Working the Double Bottom Line: The Promise and Limits of Social Enterprises in the Shadow of AI

Monday, May 13, 2019
4:00 pm to 6:00 pm
Mary L. Gray and Prayag Narula

Sponsored by the Algorithmic Fairness and Opacity Group (AFOG)

Join us for a conversation with Mary L. Gray, Harvard Berkman Klein fellow, senior researcher at Microsoft Research, and associate professor of informatics, computing, and engineering at Indiana University and Prayag Narula, president and co-founder of LeadGenius, a social enterprise started by UC Berkeley students that uses a combination of data mining, technology and crowdsourcing to automate and accelerate outbound sales and marketing.

Gary and Narula will discuss Ghost Work: How to Stop Silicon Valley from Building a New Underclass (Houghton Mifflin Harcourt 2019), Gray’s new book, co-authored with computer scientist Siddharth Suri. Ghost Work blends ethnographic fieldwork, interviews, surveys, and large-scale transactional data analysis to chronicle the lives of workers based in India and across the U.S. working on platforms, like LeadGenius, to train artificial intelligence or substitute for AI when the algorithms fall short, often without a consumer ever knowing they were there.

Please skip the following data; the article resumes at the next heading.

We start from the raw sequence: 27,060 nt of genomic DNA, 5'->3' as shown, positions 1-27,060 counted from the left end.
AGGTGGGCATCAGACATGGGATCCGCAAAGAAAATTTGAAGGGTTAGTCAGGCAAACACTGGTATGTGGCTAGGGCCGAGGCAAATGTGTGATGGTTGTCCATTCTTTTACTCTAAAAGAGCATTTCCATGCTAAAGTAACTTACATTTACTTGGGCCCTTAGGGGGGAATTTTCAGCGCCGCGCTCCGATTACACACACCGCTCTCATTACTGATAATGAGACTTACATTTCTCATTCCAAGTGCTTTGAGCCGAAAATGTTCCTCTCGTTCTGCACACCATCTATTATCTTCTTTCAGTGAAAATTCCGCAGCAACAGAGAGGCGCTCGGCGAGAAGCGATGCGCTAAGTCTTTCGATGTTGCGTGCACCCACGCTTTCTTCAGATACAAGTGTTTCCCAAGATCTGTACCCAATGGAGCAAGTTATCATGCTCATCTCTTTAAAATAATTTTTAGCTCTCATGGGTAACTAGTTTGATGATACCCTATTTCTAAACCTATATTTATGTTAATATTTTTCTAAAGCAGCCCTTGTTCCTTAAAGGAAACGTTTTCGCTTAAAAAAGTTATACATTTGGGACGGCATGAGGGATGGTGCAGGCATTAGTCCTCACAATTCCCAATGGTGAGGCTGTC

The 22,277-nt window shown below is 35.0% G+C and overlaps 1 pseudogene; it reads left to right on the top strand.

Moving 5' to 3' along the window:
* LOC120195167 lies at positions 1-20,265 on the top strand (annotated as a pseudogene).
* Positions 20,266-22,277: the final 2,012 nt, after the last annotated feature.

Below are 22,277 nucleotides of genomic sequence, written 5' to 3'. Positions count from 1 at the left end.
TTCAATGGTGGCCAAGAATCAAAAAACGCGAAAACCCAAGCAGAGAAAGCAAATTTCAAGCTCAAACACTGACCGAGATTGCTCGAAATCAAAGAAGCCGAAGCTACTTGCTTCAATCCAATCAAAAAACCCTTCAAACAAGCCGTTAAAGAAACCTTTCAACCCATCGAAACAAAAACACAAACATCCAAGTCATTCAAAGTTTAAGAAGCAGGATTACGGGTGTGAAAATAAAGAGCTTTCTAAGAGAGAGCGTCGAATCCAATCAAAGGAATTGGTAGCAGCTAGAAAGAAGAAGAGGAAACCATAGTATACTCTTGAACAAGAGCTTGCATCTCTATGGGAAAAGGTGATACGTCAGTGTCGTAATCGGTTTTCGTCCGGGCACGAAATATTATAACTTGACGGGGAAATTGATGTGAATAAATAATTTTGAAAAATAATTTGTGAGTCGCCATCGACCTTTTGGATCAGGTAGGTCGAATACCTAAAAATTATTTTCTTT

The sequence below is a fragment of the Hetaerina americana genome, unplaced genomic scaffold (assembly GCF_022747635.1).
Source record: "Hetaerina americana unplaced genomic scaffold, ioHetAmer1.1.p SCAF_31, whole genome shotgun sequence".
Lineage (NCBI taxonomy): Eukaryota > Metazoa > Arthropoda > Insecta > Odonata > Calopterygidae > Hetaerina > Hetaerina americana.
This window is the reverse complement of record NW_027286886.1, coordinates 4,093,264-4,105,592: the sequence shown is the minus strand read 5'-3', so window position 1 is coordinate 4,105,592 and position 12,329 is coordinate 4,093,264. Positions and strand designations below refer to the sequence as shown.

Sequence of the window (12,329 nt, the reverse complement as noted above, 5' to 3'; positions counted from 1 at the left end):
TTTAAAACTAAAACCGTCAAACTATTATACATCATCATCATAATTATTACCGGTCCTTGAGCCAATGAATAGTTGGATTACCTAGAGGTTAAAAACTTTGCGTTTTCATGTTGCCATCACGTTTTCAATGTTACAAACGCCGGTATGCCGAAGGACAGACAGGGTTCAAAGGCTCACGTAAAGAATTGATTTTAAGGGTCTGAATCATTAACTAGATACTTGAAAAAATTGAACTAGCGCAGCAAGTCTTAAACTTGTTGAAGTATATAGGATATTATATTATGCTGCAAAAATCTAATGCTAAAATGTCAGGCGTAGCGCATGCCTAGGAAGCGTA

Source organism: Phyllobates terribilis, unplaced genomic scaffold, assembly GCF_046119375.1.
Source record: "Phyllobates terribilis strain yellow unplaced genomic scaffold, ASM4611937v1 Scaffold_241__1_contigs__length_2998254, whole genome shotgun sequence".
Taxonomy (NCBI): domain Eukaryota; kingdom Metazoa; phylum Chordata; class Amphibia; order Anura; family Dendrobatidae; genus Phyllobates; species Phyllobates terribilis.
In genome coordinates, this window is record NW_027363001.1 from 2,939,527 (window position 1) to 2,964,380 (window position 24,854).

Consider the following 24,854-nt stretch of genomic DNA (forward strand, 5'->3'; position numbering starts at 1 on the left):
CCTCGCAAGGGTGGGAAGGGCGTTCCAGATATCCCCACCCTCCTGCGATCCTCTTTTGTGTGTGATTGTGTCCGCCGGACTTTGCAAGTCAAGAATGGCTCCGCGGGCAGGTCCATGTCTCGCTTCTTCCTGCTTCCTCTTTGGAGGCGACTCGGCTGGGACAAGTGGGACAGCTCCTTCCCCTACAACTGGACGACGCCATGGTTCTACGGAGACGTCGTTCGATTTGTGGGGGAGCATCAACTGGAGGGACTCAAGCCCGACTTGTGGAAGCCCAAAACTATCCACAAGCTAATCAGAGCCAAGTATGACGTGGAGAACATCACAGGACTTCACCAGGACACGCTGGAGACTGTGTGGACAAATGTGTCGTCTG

Gray and Suri coined the term “ghost work” to describe the labor conditions that all too often accompany task-based jobs that are, at least in part, sourced, scheduled, managed, billed, and shipped through a mix of application programming interfaces (APIs) and the internet. There’s no evidence that humans will be eliminated from this type of task-based ghost work anytime soon. People do the evaluative, creative work that stymies computation and automation. And businesses, like LeadGenius, depend on this pool of humans in the loop to execute quicks decisions and move on to the next problem pushed in front of them from a different client.

Narula and Gray will talk about how LeadGenius creates ways for workers to control their own destinies, offering a model for how to support teams that are collaborative, cooperative units. The start-up aspires to meet a “double bottom line” of exceptional fiscal gains and positive social impact, offering an example of how this work need not be ghostly and could be done differently today. But, even with innovative platforms designing with the best of intentions, those doing ghost work still shoulder a disproportionate share of the costs in the digital economy.

What are the promises and limits of the “double bottom line” strategy? What else can policy makers, technologists, and the general public do to hold companies accountable to AI’s long and distributed labor supply chain?

Mary L. Gray (photo by Adrianne Mathiowetz Photography)

Mary L. Gray is a fellow at Harvard University’s Berkman Klein Center for Internet and Society and a senior researcher at Microsoft Research. She maintains a faculty position in the School of Informatics, Computing, and Engineering with affiliations in anthropology, gender studies, and the Media School at Indiana University. She trained in anthropology before earning her Ph.D. in communication from the University of California at San Diego in 2004, under the direction of sociologist Susan Leigh Star.